These days, keeping up with games can be a full-time job. So how do you separate the signal from the noise, the wheat from the chaff, the Temple Runs from the Temple Jumps? Allow us to help by regularly selecting a game You Should Play.
Abyss Attack is a vertical-scrolling arcade shooter (that’s sort of like Temple Run, but with guns, you young punks). In Abyss Attack, you control a steampunk-inspired submarine traveling through an underwater abyss full of whimsical, neon-colored, and decidedly deadly creatures that explode into a flurry of sparkly gemstones when hit.
Gameplay is simple. Like endless-runner games, the goal in Abyss Attack is to travel as far as you can without dying. Your sub shoots a constant stream of bullets, and all you have to do is move your ship around with your finger to destroy creatures, avoid obstacles, and collect gemstones, power-ups, and relic pieces. It’s awesome for three other reasons:
Ultra-smooth gameplay: Abyss Attack’s controls are intuitive and easy to use; tap your submarine and drag it to move it up, down, left, and right. If you’d prefer not to tap and drag, you can use the game’s tilt controls to angle your way through the abyss—though I found the tilt controls to be less accurate, and therefore dangerous for later levels. Abyss Attack starts out relatively easy but gets difficult quickly, as obstacles like flaming balls of fire (how these exist in the ocean, I’m not sure) pop up and creatures start attacking from all angles. Although the game is technically endless, there are boss levels at regular intervals—bosses are larger, tougher creatures that pause your forward momentum and force you to face off.
One of the most pleasing aspects of Abyss Attack is its ultra-smooth gameplay. The tap-and-drag method plays out without a hitch, and everything—from how quickly you can move your submarine out of harm’s way to how fast and fluidly bullets flow from your ship’s guns—flows incredibly well. Although the game does take up a decent amount of resources (expect a significant battery drop if you play for an hour or two), it certainly doesn’t look like it’s working as hard as it is.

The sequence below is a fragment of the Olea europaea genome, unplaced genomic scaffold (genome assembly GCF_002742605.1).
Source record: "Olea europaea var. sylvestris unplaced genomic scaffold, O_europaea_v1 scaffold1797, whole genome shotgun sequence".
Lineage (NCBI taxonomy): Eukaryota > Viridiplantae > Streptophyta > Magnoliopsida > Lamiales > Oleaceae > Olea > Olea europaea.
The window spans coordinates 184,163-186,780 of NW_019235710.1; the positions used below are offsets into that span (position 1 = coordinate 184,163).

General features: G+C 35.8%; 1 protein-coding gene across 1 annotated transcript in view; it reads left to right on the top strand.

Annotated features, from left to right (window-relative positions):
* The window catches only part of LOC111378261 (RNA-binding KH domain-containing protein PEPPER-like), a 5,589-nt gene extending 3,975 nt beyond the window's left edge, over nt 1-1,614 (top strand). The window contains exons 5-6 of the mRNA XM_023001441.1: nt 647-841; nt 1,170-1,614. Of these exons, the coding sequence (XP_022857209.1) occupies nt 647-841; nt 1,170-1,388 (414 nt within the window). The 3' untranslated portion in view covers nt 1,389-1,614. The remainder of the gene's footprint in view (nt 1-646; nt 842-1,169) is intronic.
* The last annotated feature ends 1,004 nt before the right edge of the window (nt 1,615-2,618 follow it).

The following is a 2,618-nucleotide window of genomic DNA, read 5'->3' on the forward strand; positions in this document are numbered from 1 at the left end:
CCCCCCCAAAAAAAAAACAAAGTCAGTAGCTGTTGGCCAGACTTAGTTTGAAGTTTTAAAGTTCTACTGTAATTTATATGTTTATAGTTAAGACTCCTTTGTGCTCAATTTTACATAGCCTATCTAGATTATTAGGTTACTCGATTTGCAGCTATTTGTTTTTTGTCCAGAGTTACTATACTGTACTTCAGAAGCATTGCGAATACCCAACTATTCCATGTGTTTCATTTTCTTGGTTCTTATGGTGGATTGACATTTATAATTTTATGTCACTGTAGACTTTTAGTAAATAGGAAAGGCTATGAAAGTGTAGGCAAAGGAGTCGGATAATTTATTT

Something for everyone: Sure, the main goal of Abyss Attack is pretty straightforward: Get as far as you possibly can without dying. But if that was the only goal it would be pretty darn boring (I’m looking at you, Flappy Bird), and Abyss Attack is anything but boring.
Alongside the main goal, Abyss Attack features side-quests (missions), submarine and weapon upgrades, and boosts in the form of relics. Completing missions helps you increase your rank (there are 15 ranks in total), and missions run the gamut from simple (travel a certain distance, for example) to more complex, such as using a certain type of super-weapon on a specific boss. As you kill creatures, you’ll collect gemstones, which is the game’s only form of currency. Gemstones can be traded for weapons upgrades, bonus upgrades, super-weapons, and new submarines. You’ll also collect relic pieces, which you can trade in for relics, which are boosts that you can equip for your adventure. Ten relic pieces beget one relic, and relics are formed at random—“rare” and “epic” relics offer better boosts.
As you upgrade your equipment, equip relics and super-weapons, and work to complete missions, you’ll find that Abyss Attack becomes more and more interesting each time you play. Sure, you’ll eventually hit a plateau, but Abyss Attack does a great job of keeping your attention even after the newness wears off.
Atmosphere is everything: Arcade shooters are fun no matter what they look and sound like, so long as the gameplay mechanics are there. I have just as much fun playing Galaga as I do newer, sexier games. Graphics and sound may not be my number one priority, but Abyss Attack’s gorgeous, surreal atmosphere certainly helps. This is by far one of the prettiest games I’ve seen, and what’s even better is that the graphics don’t get in the way: Gameplay is ultra smooth and fluid, so you’re definitely not sacrificing speed for sexy. The creatures in the abyss are high-def, pulsating whirls of light, and the abyss itself—from the rocks to the corals to the non-threatening plants—features a ridiculous level of detail.
Your sub is retro-cool with its steampunk casing, and of course the game has multiple upgrades (including different subs and lights) that you can purchase with your collected gemstones. The whole game is a breathtaking neon wonderland, topped off with a seductive soundtrack. Even if you’re not into shooters, you should take a look at this game purely for the visuals.
This story, "You Should Play: Abyss Attack" was originally published by TechHive.